Glucose and palmitate oxidation in isolated working rat hearts reperfused after a period of transient global ischemia.
Alterations in energy substrate utilization during reperfusion of ischemic hearts can influence the functional recovery of the myocardium. Energy substrate preference by the reperfused myocardium, however, has received limited attention. Therefore, we measured oxidation rates of glucose and palmitate during reperfusion of ischemic hearts. Isolated working rat hearts were perfused with 1.2 mM palmitate and 11 mM [14C]glucose, 1.2 mM [14C]palmitate and 11 mM glucose, or 11 mM [14C]glucose alone, at an 11.5 mm Hg preload and 80 mm Hg afterload. Hearts were subjected to 60-minute aerobic perfusion or 25-minute global ischemia followed by 60-minute aerobic reperfusion. Steady-state oxidative rates of glucose or palmitate were determined by measuring 14CO2 production. In hearts perfused with glucose alone, oxidative rates during reperfusion were not significantly different than nonischemic hearts (1,008 +/- 335 vs. 1,372 +/- 117 nmol [14C]glucose oxidized/min/g dry wt, respectively). In the presence of palmitate, glucose oxidation was markedly reduced in reperfused and nonischemic hearts (81 +/- 11 and 101 +/- 15 nmol [14C]glucose oxidized/min/g dry wt, respectively). Palmitate oxidation rates were not significantly different in reperfused compared with nonischemic hearts (369 +/- 55 and 455 +/- 50 nmol [14C]palmitate oxidized/min/g dry wt, respectively). [14C]Palmitate was incorporated into myocardial triglycerides to a greater extent in reperfused ischemic hearts than in nonischemic hearts (26.0 and 13.8 mumol/g dry wt, respectively). Under the perfusion conditions used, palmitate provided over 90% of the ATP produced from exogenous substrates. Addition of the carnitine palmitoyltransferase I inhibitor, ethyl 2-[6-(4-chlorophenoxy)hexyl]oxirane-2-carboxylate (Etomoxir, 10(-6) M), during reperfusion stimulated glucose oxidation and improved mechanical recovery of ischemic hearts.(ABSTRACT TRUNCATED AT 250 WORDS)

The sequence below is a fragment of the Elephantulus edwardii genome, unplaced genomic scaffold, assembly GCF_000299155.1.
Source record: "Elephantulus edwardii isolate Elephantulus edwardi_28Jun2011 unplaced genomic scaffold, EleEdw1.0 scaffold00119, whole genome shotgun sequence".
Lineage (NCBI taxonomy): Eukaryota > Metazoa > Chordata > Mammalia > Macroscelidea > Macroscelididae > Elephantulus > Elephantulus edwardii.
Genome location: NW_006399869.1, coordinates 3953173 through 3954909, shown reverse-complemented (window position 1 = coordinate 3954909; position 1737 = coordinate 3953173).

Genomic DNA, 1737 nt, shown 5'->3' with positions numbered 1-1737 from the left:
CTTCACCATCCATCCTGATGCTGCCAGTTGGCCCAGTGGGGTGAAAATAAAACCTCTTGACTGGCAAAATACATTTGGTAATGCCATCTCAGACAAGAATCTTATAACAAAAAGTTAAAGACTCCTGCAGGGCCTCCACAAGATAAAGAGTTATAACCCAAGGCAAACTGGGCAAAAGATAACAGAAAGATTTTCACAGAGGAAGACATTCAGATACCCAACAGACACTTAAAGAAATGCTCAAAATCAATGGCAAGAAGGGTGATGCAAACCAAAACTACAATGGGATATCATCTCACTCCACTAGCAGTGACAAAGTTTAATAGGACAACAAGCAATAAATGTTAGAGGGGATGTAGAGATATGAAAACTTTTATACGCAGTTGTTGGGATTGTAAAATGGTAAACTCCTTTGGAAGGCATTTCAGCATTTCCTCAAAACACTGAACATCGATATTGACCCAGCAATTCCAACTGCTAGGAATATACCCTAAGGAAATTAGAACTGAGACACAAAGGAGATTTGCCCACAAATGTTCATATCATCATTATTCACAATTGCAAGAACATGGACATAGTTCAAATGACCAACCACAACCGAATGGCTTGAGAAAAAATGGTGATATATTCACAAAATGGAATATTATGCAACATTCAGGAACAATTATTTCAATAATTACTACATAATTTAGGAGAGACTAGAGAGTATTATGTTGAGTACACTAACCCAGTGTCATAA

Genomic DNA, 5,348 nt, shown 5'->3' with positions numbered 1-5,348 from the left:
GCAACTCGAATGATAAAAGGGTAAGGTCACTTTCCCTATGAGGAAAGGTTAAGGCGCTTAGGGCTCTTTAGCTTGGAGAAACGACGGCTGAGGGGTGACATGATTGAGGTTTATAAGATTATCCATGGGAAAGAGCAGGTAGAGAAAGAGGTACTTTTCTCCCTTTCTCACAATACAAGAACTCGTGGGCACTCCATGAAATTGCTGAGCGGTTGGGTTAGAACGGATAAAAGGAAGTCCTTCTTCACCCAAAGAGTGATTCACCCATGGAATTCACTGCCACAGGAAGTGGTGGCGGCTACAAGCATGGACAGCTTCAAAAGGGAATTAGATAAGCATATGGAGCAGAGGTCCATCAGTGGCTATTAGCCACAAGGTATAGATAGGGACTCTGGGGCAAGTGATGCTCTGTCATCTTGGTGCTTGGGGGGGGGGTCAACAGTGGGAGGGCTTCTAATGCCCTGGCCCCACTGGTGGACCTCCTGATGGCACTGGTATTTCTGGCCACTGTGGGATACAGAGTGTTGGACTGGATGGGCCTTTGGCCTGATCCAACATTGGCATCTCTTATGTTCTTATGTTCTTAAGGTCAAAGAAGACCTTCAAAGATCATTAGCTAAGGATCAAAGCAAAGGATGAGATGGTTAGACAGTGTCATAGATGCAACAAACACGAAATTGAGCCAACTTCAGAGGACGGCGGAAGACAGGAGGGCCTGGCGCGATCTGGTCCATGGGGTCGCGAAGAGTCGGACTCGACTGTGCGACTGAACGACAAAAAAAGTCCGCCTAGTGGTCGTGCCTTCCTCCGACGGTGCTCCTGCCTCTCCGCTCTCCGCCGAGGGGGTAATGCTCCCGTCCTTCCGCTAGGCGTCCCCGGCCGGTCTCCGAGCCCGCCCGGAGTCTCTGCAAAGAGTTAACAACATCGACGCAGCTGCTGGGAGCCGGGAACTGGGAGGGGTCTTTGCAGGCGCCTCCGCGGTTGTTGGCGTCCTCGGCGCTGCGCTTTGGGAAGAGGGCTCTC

- Copyright © 1990 by American Heart Association